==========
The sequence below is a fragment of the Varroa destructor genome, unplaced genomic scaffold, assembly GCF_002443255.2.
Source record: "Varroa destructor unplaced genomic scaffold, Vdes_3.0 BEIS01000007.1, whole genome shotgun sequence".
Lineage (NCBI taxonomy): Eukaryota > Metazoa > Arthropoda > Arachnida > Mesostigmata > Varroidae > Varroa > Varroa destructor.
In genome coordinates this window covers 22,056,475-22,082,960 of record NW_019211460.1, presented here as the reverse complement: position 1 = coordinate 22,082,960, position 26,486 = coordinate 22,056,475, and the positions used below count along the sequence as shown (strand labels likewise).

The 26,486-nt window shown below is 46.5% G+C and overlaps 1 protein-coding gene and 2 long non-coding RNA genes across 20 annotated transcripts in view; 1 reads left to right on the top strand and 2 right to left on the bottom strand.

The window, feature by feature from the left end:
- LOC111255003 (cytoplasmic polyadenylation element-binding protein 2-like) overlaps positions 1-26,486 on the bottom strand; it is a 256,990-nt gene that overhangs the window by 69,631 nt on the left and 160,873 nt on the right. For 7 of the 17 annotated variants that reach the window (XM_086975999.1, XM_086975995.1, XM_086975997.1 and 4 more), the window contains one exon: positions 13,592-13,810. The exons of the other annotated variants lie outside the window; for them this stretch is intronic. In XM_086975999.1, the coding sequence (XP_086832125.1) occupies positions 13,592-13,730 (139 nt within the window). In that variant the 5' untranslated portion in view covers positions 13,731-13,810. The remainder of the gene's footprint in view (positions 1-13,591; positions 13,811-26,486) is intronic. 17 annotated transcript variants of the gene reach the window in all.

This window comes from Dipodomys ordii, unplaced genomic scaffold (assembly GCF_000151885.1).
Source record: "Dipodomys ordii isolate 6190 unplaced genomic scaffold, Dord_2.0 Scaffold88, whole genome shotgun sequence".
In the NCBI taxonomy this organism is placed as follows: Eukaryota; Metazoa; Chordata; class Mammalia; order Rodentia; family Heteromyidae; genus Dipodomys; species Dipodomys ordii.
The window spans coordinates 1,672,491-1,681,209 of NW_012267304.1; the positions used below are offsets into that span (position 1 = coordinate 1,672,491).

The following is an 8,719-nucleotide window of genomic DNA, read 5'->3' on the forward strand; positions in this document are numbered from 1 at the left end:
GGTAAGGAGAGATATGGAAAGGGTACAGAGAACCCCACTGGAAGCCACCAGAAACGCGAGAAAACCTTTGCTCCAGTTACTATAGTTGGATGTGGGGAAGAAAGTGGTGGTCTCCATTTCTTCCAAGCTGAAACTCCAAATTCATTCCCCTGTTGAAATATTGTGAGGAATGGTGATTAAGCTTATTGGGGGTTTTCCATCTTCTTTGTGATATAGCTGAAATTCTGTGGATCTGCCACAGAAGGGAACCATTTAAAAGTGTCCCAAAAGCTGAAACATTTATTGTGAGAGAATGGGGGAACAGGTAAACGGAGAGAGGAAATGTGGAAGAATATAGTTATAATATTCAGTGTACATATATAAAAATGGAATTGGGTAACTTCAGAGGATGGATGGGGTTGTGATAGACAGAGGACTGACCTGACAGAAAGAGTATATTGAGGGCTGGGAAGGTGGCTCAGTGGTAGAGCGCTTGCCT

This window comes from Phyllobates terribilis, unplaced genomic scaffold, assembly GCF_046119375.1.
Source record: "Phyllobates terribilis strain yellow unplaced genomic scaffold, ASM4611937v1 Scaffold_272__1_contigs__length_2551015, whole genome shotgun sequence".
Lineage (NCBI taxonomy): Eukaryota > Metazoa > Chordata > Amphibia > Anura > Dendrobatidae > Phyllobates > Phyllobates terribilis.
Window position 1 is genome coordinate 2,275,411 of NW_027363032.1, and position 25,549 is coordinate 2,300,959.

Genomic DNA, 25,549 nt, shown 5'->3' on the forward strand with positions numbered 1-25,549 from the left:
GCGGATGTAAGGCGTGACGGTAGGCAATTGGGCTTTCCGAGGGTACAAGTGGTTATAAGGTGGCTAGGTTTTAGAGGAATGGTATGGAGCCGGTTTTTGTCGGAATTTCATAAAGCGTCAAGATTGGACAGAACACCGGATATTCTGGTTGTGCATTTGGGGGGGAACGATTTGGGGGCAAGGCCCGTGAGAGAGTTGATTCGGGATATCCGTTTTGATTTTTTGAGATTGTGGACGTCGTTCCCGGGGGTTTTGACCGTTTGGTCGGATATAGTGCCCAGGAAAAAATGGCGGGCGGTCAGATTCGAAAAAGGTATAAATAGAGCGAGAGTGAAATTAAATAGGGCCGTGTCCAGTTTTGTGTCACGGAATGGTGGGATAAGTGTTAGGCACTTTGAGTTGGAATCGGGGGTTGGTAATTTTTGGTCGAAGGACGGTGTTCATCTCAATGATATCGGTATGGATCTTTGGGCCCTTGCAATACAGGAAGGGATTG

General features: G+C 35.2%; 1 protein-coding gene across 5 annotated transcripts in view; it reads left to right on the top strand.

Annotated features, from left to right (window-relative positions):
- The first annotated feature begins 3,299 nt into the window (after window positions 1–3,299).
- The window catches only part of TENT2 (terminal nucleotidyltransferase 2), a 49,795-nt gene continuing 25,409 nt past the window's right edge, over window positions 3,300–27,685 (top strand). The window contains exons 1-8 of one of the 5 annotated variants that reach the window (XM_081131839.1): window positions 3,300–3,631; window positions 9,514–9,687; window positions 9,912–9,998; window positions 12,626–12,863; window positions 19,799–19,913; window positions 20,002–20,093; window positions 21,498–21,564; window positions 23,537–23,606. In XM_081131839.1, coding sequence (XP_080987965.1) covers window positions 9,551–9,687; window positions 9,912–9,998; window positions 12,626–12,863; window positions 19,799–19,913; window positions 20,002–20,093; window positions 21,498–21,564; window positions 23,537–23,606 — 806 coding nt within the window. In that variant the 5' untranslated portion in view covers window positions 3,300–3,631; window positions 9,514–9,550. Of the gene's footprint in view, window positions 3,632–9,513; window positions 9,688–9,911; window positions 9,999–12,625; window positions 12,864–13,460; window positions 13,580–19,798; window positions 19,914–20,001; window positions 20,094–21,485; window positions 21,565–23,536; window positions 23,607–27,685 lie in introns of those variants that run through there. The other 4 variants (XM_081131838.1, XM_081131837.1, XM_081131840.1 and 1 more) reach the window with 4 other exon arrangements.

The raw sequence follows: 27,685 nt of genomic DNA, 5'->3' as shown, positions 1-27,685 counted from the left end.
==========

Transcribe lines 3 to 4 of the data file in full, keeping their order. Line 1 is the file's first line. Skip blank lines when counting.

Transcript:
Lineage (NCBI taxonomy): Eukaryota > Metazoa > Arthropoda > Arachnida > Mesostigmata > Varroidae > Varroa > Varroa destructor.
In genome coordinates this window covers 22,056,475-22,082,960 of record NW_019211460.1, presented here as the reverse complement: position 1 = coordinate 22,082,960, position 26,486 = coordinate 22,056,475, and the positions used below count along the sequence as shown (strand labels likewise).